Finally, Zac and Sadiq go head-to-head on housing
After months of debate and campaigning, the London Mayoral election is imminent. Despite housing being the absolute number one issue of the election, the two frontrunners have not managed to face each other to debate it.
There have been general hustings between Sadiq Khan and Zac Goldsmith, including the Evening Standard and Centre for London debate on 21 April, where, amid heated exchanges on policing, transport and extremism, the only real look-in that housing had simply highlighted the similarities between the candidates: building ambitions, first dibs for Londoners, and refusal to build on the green belt (despite Zac’s desire to paint Sadiq as a park concreter).Read more
UKIP's answer to London's housing crisis
The final manifesto we're looking at for Vote Homes is UKIP's Peter Whittle's. Like all the other candidates, Peter recognises that housing is the biggest challenge facing London. But unlike the other candidates, he sees the cause as excess demand, rather than a shortage of supply.Read more
What will George Galloway do for London's renters?
The Respect Party candidate, George Galloway, has set out his manifesto on his home page, and we've updated our candidate comparison on Vote Homes. This is what he is promising London’s renters.Read more
Caroline Pidgeon sets out housing policies
Caroline Pidgeon, Liberal Democrat candidate for London Mayor, has published her manifesto. We’ve taken a look at what she’d do to fix the housing crisis and how she compares with other candidates so far.Read more
Sian Berry's pitch to London's renters
The Green Party candidate Sian Berry has already promised to establish a Tenants' Union for London. But what else does she have up her sleeve? She recently published her full manifesto and we've now updated her scorecard on www.votehomes2016.com.Read more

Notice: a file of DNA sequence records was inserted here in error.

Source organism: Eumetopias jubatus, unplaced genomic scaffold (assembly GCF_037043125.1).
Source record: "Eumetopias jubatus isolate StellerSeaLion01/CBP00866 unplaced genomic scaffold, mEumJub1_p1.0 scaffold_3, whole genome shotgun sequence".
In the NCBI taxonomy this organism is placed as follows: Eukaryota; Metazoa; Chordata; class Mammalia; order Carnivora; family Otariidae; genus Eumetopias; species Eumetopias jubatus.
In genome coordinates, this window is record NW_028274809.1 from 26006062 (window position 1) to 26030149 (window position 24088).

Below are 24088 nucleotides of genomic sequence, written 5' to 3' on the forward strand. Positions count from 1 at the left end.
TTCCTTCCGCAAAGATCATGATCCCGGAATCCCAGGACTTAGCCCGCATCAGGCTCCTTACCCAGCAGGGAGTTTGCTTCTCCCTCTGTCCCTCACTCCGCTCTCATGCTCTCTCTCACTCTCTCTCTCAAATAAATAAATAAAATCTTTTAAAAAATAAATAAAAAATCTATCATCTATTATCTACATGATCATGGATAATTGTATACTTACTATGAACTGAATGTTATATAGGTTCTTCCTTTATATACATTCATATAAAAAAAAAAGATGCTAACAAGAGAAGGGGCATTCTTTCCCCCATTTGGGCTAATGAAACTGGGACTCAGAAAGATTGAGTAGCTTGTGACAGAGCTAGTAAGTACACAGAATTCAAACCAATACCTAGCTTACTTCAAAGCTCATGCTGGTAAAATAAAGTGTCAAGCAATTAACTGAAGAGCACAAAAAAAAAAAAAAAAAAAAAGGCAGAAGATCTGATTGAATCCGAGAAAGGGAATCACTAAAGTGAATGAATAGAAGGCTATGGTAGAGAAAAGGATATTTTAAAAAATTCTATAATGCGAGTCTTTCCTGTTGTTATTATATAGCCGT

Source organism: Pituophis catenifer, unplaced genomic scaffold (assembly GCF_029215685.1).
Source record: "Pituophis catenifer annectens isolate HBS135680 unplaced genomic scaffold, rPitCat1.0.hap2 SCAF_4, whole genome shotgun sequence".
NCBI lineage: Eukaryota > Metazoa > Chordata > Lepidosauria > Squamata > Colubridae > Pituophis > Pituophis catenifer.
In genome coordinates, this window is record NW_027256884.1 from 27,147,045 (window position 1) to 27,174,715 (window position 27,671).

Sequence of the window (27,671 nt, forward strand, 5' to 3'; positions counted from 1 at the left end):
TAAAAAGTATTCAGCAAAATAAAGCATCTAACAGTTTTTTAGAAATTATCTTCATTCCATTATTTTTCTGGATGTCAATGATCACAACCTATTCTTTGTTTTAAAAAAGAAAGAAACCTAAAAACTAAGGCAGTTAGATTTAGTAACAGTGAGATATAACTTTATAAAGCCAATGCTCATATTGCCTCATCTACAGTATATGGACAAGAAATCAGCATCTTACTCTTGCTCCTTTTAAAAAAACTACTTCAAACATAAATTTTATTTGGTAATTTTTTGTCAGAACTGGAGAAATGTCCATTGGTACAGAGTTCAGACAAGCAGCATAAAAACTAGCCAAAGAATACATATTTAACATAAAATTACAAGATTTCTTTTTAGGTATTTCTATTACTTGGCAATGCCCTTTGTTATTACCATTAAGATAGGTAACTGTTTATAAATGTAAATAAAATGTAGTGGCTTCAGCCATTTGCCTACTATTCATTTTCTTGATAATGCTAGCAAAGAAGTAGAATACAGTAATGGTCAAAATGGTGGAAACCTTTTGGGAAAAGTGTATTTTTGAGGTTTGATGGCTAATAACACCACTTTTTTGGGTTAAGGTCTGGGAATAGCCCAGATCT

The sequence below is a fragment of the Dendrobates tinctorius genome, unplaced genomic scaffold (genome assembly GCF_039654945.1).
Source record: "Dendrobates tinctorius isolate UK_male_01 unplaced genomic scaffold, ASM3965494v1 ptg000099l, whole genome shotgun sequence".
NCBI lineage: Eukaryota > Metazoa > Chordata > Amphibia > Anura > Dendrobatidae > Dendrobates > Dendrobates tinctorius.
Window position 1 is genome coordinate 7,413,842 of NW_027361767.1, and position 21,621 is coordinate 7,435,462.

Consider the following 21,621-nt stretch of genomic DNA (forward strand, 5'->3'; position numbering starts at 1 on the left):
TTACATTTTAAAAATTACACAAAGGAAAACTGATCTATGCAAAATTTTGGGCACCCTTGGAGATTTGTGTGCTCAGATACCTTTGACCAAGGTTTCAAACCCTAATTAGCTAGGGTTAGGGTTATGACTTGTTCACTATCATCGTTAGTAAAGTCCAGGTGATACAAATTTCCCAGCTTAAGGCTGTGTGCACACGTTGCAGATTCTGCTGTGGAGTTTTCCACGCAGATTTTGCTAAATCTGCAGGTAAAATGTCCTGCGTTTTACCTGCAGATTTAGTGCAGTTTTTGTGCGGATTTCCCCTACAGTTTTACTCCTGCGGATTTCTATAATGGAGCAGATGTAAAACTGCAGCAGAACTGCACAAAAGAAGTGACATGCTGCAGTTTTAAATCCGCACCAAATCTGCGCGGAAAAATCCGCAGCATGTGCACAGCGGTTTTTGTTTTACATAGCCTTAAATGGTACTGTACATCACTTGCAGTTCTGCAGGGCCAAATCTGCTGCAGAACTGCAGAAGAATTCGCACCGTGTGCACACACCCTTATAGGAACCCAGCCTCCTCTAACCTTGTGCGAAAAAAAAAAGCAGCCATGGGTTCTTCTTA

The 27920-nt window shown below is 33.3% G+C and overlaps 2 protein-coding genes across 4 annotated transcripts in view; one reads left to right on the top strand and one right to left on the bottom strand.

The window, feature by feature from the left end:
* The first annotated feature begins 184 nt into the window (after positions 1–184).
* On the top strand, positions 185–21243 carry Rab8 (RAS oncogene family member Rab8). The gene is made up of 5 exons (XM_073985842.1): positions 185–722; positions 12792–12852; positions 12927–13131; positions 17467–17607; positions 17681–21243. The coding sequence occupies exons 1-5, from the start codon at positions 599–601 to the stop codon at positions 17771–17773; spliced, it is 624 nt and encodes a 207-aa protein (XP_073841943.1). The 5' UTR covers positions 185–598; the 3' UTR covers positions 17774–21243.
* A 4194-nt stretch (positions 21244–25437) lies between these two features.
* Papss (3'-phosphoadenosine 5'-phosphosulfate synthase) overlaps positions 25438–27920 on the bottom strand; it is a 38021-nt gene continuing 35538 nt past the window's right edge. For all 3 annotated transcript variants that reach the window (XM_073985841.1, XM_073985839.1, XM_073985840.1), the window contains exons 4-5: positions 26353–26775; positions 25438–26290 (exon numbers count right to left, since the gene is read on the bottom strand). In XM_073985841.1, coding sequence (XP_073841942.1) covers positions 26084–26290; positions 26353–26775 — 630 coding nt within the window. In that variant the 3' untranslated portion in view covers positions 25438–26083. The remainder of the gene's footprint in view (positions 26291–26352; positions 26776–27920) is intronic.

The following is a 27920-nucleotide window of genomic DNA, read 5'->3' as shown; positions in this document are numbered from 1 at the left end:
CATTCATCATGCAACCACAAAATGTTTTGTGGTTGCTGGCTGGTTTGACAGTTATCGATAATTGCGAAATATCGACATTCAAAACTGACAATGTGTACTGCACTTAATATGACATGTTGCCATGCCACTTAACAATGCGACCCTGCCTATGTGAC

Zac sets out his stall for renters
The Conservative candidate for London Mayor, Zac Goldsmith, has published his housing manifesto, and we've updated the Vote Homes policy grid with his offer for London's renters.
As the candidate of the governing party in Westminster, it was always going to be interesting to see if he would go any further than current government policy. One of the biggest divides between the Conservatives and the other parties is on security of tenure, and it's safe to say that Zac has stuck his neck out on this, though we're yet to be convinced that renters will benefit from his proposal.Read more
Renters' Hustings - London Election 2016
More than a hundred people came to the Renters’ Hustings on Tuesday to hear candidates from five parties tell us what they’ll do for private renters if they’re elected as London Mayor or Assembly Member – a lively discussion chaired brilliantly by Buzzfeed’s Jim Waterson. All five candidates (Sian Berry: Green, Tom Copley: Labour, Joy Morrissey: Conservative, Zack Polanski: Lib Dem and David Kurten: UKIP) said they are private renters themselves, so perhaps they know how, er, ‘special’ it is trying to survive as a private renter in this city.
Exodus from London accelerates
The London housing crisis is taking its toll on families in the capital as they move to other parts of the UK in ever greater numbers. The net number of thirtysomethings and under-10s leaving the city has increased by 25% between 2012 and 2014 according to figures from the Office for National Statistics.
We have always seen more people in these age brackets move away from London than move there, but the difference is getting bigger. In the same two-year period, rents and house prices rose three times as fast in London as the rest of Britain.
The first mayoral manifesto and other updates
We have just updated the Vote Homes policy grid with Sadiq Khan's offering in his manifesto, which was published on 9 March. Also updated are a number of recently announced policies from Caroline Pidgeon.
A lifetime of renting for more of us?
A flurry of news reports in the past week have told many of us what we're already thinking: more private renters are facing a lifetime of renting.
First, the Resolution Foundation said that, in ten years' time, 90% of under-35s on modest incomes will be renting for life.
Then, PwC said 40% of Londoners will be renting from a private landlord by 2025.
And today, the government-commissioned English Housing Survey found that 57% of private renters expect to buy their home - down from 61% in the previous year's report.Read more